(Society and Self, Critical Representations in Literature)

Ramona is an evocation of Indian and Spanish life in early California. In the first half of the novel, Ramona, who is half Indian, half Scot and who has been reared by a Spanish matriarch, falls in love with Alessandro, son of a mission Indian. After a series of complications in the plot, the lovers triumph and, in the middle of the book, elope. Helen Hunt Jackson sets the common motives of greed, love, and pride in the context of differing ethnic backgrounds, treating the Spanish and Indian cultures with sympathy. For many readers, the appeal of the story lies in its first half, the romance.

In the second half, however, Ramona and Alessandro undergo a series of losses. They lose their land and their dignity, their difficulties leading finally to destruction. These losses occur because U.S. government policy encourages the American settlers to seize land from the Indians, and each removal from the land takes Ramona and Alessandro further from their cultural roots and from their natural sources of sustenance. As a result of these losses, they change from people with a rich cultural heritage and satisfactory material prospects to people with nothing. In this second part, Jackson presents her theme that government policy has systematically dispossessed the Native American tribes.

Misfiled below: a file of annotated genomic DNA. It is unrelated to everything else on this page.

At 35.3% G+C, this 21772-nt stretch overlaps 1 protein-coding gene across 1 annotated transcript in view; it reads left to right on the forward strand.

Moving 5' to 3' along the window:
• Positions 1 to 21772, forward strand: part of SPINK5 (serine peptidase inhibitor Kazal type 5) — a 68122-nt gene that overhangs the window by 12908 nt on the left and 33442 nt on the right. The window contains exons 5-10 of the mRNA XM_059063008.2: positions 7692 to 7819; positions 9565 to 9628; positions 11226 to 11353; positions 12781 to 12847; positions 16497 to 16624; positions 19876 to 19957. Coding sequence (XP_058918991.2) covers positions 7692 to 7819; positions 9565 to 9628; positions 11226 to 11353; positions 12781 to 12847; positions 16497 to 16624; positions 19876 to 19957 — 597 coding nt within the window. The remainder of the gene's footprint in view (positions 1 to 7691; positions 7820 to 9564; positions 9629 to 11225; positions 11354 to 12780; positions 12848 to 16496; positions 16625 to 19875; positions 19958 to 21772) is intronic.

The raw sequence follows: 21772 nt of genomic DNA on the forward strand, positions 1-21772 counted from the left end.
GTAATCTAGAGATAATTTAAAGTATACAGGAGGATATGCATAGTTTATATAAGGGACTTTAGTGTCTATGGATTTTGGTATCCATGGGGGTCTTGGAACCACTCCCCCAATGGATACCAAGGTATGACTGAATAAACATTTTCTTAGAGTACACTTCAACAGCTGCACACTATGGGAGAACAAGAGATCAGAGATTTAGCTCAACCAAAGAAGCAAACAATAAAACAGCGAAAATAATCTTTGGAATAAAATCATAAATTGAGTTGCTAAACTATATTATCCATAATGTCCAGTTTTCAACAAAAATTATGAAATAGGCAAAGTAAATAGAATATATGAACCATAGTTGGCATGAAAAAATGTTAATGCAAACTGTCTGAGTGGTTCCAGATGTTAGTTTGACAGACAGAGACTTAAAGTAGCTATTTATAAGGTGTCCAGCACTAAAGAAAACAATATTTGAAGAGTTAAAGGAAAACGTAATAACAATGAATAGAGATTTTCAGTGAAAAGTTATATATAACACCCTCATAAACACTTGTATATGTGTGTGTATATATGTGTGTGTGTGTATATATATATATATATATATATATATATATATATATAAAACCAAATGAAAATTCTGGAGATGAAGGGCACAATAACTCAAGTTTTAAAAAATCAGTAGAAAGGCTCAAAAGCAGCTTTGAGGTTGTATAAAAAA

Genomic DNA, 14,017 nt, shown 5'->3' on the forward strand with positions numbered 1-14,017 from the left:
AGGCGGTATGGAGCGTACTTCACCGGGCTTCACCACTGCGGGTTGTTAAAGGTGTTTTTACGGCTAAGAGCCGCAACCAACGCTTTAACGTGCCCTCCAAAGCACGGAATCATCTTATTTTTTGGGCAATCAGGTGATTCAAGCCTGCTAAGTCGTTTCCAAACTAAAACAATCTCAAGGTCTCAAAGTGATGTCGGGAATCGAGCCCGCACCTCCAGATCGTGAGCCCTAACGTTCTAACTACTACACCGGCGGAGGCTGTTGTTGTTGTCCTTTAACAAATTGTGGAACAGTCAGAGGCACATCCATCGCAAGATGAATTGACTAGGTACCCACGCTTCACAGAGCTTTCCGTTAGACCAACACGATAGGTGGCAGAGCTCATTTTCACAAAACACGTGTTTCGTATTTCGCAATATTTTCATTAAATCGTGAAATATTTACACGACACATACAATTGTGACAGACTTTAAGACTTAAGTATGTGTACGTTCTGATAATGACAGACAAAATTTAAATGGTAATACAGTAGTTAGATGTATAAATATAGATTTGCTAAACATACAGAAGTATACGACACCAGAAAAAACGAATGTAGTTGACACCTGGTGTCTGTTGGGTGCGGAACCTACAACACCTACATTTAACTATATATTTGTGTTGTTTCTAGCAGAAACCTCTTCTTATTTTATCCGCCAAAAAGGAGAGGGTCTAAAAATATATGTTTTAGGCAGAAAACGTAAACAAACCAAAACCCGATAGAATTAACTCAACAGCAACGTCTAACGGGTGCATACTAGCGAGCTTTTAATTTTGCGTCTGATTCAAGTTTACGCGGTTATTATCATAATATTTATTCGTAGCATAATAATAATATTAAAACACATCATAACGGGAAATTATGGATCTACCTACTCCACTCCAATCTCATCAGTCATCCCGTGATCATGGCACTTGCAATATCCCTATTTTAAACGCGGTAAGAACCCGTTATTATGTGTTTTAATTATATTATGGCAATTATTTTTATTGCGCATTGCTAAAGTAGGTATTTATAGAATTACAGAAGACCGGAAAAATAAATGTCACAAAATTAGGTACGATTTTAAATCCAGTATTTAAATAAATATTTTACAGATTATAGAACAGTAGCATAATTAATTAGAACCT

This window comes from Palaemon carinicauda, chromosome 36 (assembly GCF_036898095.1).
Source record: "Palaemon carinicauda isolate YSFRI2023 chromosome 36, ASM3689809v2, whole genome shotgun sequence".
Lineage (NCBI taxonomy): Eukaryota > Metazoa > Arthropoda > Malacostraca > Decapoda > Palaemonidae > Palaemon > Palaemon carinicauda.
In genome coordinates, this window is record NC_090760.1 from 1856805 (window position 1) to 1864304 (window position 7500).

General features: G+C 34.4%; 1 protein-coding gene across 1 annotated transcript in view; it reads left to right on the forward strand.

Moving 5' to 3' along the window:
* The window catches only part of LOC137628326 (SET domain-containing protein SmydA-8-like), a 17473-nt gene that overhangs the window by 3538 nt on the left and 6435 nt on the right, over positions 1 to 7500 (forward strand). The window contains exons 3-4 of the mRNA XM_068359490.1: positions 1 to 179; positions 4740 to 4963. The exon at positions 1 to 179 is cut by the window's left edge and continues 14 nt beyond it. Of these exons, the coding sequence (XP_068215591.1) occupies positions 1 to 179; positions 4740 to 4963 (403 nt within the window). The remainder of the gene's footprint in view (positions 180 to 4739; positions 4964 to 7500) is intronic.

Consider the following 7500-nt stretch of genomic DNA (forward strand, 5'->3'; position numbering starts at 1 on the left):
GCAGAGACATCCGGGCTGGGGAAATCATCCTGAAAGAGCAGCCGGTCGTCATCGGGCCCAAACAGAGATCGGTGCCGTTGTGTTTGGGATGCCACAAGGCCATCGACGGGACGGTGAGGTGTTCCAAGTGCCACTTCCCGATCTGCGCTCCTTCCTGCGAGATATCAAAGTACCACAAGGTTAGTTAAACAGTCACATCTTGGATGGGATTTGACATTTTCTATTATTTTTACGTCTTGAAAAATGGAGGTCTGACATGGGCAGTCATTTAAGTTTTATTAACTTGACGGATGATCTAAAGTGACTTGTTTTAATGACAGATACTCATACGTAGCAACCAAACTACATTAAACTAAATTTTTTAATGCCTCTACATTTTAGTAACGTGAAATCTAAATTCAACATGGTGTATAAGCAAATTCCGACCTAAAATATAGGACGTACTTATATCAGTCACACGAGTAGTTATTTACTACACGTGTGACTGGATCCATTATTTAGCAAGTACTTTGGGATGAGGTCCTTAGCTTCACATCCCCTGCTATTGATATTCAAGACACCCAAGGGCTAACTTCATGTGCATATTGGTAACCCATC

Two other characters round out Jackson’s picture of conflicting cultures: Señora Moreno, the Spanish matriarch, is a strong character. Aunt Ri, one of the...

(The entire section is 440 words.)


(Society and Self, Critical Representations in Literature)

Suggested Readings

Jackson, Helen Hunt. A Century of Dishonor. New York: Harper & Row, 1965.

Mathes, Valerie Sherer. Helen Hunt Jackson and Her Indian Reform Legacy. Austin: University of Texas Press, 1990.

O’Dell, Ruth. Helen Hunt Jackson. East Norwalk, Conn.: Appleton-Century-Crofts, 1939.